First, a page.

Iranian teen ‘brain dead’ after ‘morality police attacked her for not wearing hijab’

Unverified CCTV footage appears to show the teenager walking towards the train without a hijab on with two of her friends.

Iranian teen ‘brain dead’ after ‘morality police attacked her for not wearing hijab’

An Iranian teenager who was reportedly assaulted by state morality police for not wearing a mandatory hijab is now ‘brain dead’, it has been claimed.

Armita Geravand, 16, fell into a coma after she sustained ‘severe injuries’ following a ‘physical assault’ by female morality police officers on the Tehran metro, according to a human rights group.

Hengaw, a Norway-based Kurdish human rights NGO, claimed that Armita was attacked by hijab officers in Shohada Station, for not wearing a headscarf.

All women in Iran are meant to wear a hijab under strict morality laws, and the teen is now being treated at Tehran’s Fajr hospital.

State media said: ‘Follow-ups on the latest health condition of Geravand indicate that her condition of being brain dead seems certain despite the efforts of the medical staff.’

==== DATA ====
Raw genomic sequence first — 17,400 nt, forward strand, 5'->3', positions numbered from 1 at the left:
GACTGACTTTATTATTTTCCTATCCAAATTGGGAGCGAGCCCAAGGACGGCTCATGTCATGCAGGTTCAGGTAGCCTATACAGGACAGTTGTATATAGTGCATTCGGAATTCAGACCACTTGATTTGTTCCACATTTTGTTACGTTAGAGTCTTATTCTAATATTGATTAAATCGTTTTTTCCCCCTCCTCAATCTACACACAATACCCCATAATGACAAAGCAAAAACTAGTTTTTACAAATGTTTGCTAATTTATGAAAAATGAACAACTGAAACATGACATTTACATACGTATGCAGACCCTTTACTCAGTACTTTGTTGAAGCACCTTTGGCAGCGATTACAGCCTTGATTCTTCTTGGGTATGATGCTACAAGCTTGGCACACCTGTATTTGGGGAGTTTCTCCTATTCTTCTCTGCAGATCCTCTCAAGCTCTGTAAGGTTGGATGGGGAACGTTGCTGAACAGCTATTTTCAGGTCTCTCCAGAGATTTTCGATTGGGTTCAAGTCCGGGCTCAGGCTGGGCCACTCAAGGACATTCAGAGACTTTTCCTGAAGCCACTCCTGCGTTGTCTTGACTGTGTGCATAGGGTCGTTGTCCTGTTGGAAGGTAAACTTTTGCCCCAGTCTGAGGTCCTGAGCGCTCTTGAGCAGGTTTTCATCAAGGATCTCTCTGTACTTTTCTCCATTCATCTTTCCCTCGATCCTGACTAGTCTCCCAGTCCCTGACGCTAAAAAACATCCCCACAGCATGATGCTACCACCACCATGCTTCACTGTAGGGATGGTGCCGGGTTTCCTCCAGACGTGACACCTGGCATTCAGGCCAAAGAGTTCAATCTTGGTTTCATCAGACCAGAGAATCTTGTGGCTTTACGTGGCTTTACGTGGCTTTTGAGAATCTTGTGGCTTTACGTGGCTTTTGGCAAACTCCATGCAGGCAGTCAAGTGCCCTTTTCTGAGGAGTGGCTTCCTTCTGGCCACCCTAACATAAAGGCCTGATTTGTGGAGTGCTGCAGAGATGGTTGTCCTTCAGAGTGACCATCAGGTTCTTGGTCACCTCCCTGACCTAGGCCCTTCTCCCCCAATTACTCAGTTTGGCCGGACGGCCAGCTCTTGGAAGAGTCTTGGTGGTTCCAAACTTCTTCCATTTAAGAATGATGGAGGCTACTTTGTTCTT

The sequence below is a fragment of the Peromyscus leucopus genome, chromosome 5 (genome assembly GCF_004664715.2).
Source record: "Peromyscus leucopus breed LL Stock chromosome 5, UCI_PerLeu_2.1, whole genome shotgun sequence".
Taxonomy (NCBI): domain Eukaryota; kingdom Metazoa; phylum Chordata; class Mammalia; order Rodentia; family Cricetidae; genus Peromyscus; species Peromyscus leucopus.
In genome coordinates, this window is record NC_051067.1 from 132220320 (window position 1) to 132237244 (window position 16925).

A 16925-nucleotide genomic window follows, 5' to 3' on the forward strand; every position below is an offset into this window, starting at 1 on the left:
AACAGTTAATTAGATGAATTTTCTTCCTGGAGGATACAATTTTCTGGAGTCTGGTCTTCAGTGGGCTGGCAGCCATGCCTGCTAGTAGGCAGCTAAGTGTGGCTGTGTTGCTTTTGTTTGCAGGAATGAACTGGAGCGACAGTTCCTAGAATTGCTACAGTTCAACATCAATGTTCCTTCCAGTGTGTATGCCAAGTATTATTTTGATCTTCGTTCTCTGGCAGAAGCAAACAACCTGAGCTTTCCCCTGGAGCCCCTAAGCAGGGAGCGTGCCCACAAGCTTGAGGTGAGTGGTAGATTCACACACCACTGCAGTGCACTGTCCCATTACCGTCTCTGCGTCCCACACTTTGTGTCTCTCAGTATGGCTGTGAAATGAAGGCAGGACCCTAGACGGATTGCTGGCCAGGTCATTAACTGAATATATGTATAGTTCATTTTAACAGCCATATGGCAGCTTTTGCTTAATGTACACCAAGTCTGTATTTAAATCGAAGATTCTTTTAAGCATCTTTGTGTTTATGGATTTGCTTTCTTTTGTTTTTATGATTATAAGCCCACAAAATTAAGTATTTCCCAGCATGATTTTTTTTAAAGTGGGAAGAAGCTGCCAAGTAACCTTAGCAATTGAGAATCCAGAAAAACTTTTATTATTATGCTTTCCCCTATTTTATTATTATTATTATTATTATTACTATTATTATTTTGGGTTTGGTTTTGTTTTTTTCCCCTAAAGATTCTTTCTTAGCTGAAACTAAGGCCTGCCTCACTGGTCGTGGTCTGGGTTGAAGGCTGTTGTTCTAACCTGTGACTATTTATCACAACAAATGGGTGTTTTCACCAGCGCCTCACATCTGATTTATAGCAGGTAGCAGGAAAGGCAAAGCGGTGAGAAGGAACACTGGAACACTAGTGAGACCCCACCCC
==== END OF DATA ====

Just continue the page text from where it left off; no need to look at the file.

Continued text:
- An Iranian teenaged girl is in critical condition in hospital, two prominent rights activists told Reuters on Wednesday, after falling into a coma following what they said was a confrontation with agents in the Tehran metro for violating the hijab law. Armita Geravand's case is highly sensitive, raising concerns the 16-year-old might face the same fate as Mahsa Amini, a 22-year-old woman whose death in a coma last year in the custody of morality police sparked months of nationwide protest. While authorities have denied claims by rights groups that Geravand went into a coma on Sunday after a confrontation with officers enforcing the Islamic dress code, Iranian-Kurdish rights group Hengaw posted her picture unconscious at a Tehran hospital where she was taken after the incident. There was no immediate response from Iran's interior ministry to a request for comment about the incident.